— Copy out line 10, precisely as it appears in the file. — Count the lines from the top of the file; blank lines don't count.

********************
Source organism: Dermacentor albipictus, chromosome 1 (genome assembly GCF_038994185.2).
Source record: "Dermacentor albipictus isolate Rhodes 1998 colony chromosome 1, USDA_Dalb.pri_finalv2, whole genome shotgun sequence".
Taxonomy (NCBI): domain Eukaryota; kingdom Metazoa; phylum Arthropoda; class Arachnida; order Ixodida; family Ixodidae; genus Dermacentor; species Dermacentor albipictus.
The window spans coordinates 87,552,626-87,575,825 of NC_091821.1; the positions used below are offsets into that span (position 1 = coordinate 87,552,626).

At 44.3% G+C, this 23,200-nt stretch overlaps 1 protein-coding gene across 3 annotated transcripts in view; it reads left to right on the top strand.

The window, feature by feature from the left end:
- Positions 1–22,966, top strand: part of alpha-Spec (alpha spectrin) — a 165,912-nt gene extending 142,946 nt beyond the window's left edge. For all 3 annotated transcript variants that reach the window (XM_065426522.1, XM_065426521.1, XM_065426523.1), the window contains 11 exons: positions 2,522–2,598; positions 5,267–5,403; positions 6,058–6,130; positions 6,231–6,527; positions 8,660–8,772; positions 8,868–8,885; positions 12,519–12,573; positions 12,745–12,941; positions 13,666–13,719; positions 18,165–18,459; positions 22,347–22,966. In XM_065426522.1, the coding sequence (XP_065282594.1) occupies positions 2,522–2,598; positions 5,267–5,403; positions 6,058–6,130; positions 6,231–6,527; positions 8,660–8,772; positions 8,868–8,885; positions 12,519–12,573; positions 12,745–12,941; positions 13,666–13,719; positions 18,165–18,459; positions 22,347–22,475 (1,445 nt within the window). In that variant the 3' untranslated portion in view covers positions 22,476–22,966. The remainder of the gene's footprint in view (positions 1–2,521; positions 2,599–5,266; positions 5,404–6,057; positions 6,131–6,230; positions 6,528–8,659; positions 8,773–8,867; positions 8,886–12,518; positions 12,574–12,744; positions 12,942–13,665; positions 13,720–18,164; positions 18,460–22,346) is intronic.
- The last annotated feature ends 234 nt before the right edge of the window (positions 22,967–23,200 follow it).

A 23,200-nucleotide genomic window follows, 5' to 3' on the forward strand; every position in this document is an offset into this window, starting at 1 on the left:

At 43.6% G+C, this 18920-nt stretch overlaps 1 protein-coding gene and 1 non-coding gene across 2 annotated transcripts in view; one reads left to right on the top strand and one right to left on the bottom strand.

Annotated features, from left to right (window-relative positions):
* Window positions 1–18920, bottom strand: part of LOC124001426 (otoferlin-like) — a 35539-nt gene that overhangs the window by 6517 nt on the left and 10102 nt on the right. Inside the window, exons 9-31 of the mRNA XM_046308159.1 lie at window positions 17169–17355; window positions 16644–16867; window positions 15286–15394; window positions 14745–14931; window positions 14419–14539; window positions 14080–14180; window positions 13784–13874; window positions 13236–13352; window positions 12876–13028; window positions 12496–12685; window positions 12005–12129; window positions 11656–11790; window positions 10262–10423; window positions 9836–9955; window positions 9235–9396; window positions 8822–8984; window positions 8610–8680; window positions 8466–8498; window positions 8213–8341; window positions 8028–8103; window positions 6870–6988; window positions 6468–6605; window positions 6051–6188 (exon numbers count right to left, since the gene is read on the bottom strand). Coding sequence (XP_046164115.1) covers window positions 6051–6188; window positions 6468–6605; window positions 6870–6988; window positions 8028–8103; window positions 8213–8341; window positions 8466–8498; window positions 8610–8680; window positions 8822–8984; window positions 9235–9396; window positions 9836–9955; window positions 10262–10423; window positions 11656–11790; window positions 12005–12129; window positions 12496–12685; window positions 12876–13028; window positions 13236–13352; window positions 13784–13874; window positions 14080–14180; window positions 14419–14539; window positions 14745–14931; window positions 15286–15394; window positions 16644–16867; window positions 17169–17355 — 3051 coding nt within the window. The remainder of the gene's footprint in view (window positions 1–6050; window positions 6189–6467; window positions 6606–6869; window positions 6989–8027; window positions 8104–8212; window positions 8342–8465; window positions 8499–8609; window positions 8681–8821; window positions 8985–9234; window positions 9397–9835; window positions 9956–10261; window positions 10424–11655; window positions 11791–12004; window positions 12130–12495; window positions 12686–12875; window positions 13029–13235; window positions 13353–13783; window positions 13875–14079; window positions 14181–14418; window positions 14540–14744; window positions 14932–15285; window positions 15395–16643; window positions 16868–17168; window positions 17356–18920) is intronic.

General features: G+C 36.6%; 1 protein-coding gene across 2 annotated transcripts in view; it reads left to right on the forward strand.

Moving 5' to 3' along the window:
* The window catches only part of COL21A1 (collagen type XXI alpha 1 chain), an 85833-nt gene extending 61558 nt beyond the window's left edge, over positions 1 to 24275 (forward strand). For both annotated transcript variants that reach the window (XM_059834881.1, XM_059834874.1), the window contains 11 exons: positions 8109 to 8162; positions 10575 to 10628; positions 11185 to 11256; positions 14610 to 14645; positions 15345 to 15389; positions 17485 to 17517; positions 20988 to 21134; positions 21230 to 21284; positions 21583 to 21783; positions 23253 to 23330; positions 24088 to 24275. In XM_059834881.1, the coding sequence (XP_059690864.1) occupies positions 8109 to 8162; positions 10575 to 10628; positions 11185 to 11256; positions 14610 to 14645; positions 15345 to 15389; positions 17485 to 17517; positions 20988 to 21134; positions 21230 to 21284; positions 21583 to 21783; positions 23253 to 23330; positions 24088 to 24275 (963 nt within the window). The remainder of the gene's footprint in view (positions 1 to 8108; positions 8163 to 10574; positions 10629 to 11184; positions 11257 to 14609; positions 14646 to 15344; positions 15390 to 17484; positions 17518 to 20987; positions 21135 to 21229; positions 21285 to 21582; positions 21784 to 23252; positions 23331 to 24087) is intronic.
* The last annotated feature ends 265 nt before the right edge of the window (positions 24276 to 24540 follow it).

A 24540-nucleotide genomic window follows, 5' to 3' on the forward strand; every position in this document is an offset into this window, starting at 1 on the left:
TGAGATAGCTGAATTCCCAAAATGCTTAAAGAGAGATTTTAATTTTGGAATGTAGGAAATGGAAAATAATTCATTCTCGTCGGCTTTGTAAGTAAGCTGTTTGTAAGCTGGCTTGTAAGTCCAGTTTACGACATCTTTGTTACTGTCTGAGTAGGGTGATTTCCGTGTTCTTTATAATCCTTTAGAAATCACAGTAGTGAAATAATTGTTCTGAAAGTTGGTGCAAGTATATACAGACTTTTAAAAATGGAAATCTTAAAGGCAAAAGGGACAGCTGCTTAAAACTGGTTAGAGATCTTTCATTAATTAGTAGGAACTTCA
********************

At 43.6% G+C, this 18920-nt stretch overlaps 1 protein-coding gene and 1 non-coding gene across 2 annotated transcripts in view; one reads left to right on the top strand and one right to left on the bottom strand.